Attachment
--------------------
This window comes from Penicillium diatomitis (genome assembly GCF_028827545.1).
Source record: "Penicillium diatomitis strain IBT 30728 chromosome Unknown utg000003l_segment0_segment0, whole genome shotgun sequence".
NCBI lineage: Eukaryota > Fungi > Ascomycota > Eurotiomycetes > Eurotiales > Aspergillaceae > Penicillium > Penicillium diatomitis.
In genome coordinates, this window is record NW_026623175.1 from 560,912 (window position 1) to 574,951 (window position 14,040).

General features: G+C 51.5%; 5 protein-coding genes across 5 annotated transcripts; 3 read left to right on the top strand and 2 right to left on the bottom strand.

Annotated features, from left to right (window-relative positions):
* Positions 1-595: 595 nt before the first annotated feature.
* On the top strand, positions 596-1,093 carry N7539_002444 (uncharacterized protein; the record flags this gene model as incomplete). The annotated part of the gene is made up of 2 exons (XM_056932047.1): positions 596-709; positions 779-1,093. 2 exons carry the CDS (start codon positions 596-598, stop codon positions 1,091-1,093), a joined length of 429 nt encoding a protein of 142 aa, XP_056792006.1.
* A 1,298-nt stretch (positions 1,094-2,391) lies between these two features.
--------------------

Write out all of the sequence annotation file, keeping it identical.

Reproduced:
This window comes from Penicillium diatomitis (genome assembly GCF_028827545.1).
Source record: "Penicillium diatomitis strain IBT 30728 chromosome Unknown utg000003l_segment0_segment0, whole genome shotgun sequence".
NCBI lineage: Eukaryota > Fungi > Ascomycota > Eurotiomycetes > Eurotiales > Aspergillaceae > Penicillium > Penicillium diatomitis.
In genome coordinates, this window is record NW_026623175.1 from 560,912 (window position 1) to 574,951 (window position 14,040).

General features: G+C 51.5%; 5 protein-coding genes across 5 annotated transcripts; 3 read left to right on the top strand and 2 right to left on the bottom strand.

Annotated features, from left to right (window-relative positions):
* Positions 1-595: 595 nt before the first annotated feature.
* On the top strand, positions 596-1,093 carry N7539_002444 (uncharacterized protein; the record flags this gene model as incomplete). The annotated part of the gene is made up of 2 exons (XM_056932047.1): positions 596-709; positions 779-1,093. 2 exons carry the CDS (start codon positions 596-598, stop codon positions 1,091-1,093), a joined length of 429 nt encoding a protein of 142 aa, XP_056792006.1.
* A 1,298-nt stretch (positions 1,094-2,391) lies between these two features.